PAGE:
But just a few chapters later, that disappears. God regrets the creation of people. How can God regret and even more so, be sad about this?

On a simple level, this is an anthropomorphism – when we ascribe to God human traits. The authors of the Torah describe God in human terms. Perhaps this makes it easier to relate to God. 

Brandeis University Professor Nahum M. Sarna (photo from Academia obituary)

Nahum Sarna, the great biblical commentator, explains it: “the need for such usage arises from the inherent tension between God’s transcendence and (His) [God’s] immanence. On the one hand, (He) [God] is conceived to be wholly outside nature, omniscient and omnipotent, sovereign over time and space. On the other hand, (He) [God] is also immanent in the world, not withdrawn from it, a personal God who is actively engaged in the lives of (His) all creatures, approachable by them and responsive to their needs.”

Sarna explains that there are two ways of describing God – one is that God is beyond anything we can conceive of or relate to personally. And that may be what God is – certainly for many people. As the book of Numbers states “God is not capricious, or mortal to change (His) [Their] mind.” (23:9) And similarly, in the book of 1 Samuel “God is not human to change God’s mind.” (15:29)

As Sarna points out in all these cases the same root nun-het-memnaham is found, meaning regret. So, the Torah and the Tanakh understand that God does not change the Divine’s mind in the way we do, but described it as such so that God could feel more accessible.

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I want to offer another way to look at it. Perhaps God is described as regretting because the Torah wants us to learn the importance of regret. 

This feeling is part of the process of reflection. It can help us look at ourselves through a lens that can help us evaluate our actions, opening a door for us to change our behavior.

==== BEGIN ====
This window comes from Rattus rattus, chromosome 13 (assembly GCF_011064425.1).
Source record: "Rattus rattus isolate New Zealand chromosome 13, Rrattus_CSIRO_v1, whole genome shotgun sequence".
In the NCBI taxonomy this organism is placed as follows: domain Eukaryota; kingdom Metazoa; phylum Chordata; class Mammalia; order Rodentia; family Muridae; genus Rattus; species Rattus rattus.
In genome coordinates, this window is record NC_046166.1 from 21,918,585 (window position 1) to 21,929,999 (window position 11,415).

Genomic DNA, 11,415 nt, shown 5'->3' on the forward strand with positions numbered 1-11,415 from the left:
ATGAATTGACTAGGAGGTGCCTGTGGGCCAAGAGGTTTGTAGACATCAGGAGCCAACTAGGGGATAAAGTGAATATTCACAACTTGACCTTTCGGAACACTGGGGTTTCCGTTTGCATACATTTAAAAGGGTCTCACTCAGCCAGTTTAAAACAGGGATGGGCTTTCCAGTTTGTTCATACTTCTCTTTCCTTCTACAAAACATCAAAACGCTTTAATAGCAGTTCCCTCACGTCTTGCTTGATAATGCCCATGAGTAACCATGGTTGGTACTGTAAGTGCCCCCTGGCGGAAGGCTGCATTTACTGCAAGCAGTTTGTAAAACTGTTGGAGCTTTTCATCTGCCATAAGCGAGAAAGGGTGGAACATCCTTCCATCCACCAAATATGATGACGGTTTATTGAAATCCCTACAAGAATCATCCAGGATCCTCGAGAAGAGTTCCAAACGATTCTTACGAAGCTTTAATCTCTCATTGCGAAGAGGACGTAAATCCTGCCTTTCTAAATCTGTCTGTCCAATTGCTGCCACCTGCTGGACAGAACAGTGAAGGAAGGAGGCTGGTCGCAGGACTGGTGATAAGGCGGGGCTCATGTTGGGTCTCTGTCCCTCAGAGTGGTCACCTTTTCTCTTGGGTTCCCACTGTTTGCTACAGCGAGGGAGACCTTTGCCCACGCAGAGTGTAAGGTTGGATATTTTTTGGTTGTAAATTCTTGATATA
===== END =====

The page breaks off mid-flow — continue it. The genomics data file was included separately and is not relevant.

The rabbis teach us that we should imitate God’s actions, that God sets the paradigm for behavior and we should follow in the same path. 

For God to regret something and be saddened by it, opens the door for all of us to do the same. While it may not be helpful to regret creating the world, and then destroy it (and that is another topic for another day), it is helpful to see God as re-examining God’s actions.

Brene Brown (Image from Author webpage at

Brene Brown, the acclaimed researcher, and author, reminds us that living with ​“‘No regrets’ doesn’t mean living with courage, it means living without reflection. To live without regret,” she continues, “is to believe you have nothing to learn, no amends to make, and no opportunity to be braver with your life.” 

Regret is an emotion that can serve a constructive purpose; it can help us in the process of teshuvah of asking for mehilah – for forgiveness which can lead to nehamah – comfort or consolation – from the same root we have been discussing.

It’s important to note that too much regret is probably not helpful; finding the right balance is critical.

Just as God reflects and regrets so too should we learn to do the same. That is how we learn to become the best version of ourselves, the people we are yet to become.

Whether it’s teaching a dog or parenting a child or living with a partner or being in a community, we will all have moments of regret; hopefully, those will help us reflect, making different choices in the future.

About the Author
For the past seventeen years, David Lerner has served as the spiritual leader of Temple Emunah in historic Lexington, MA, where he is now the senior rabbi. He has served as the president of the Massachusetts Board of Rabbis and the Lexington Interfaith Clergy Association. He is one of the founders of Community Hevra Kadisha of Greater Boston, and Emunat HaLev: The Meditation and Mindfulness Institute of Temple Emunah. A graduate of Columbia College and ordained by the Jewish Theological Seminary where he was a Wexner Graduate Fellow, Rabbi Lerner brings to his community a unique blend of warmth, outreach, energetic teaching, intellectual rigor and caring for all ages.